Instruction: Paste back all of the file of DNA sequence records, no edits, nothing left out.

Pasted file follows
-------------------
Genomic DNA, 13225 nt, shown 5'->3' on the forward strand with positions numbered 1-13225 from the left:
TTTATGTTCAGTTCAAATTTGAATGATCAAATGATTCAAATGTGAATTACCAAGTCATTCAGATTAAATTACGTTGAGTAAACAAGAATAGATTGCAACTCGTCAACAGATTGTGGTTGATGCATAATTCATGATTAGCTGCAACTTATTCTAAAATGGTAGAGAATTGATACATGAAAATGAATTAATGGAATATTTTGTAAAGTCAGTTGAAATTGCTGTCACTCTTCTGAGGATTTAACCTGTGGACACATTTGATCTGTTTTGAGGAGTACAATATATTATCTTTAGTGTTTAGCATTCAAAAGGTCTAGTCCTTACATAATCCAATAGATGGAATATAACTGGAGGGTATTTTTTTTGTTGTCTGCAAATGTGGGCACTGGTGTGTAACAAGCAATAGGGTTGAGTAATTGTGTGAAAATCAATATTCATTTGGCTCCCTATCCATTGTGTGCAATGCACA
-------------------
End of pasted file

Genomic DNA, 13225 nt, shown 5'->3' on the forward strand with positions numbered 1-13225 from the left:
TTTATGTTCAGTTCAAATTTGAATGATCAAATGATTCAAATGTGAATTACCAAGTCATTCAGATTAAATTACGTTGAGTAAACAAGAATAGATTGCAACTCGTCAACAGATTGTGGTTGATGCATAATTCATGATTAGCTGCAACTTATTCTAAAATGGTAGAGAATTGATACATGAAAATGAATTAATGGAATATTTTGTAAAGTCAGTTGAAATTGCTGTCACTCTTCTGAGGATTTAACCTGTGGACACATTTGATCTGTTTTGAGGAGTACAATATATTATCTTTAGTGTTTAGCATTCAAAAGGTCTAGTCCTTACATAATCCAATAGATGGAATATAACTGGAGGGTATTTTTTTTGTTGTCTGCAAATGTGGGCACTGGTGTGTAACAAGCAATAGGGTTGAGTAATTGTGTGAAAATCAATATTCATTTGGCTCCCTATCCATTGTGTGCAATGCACA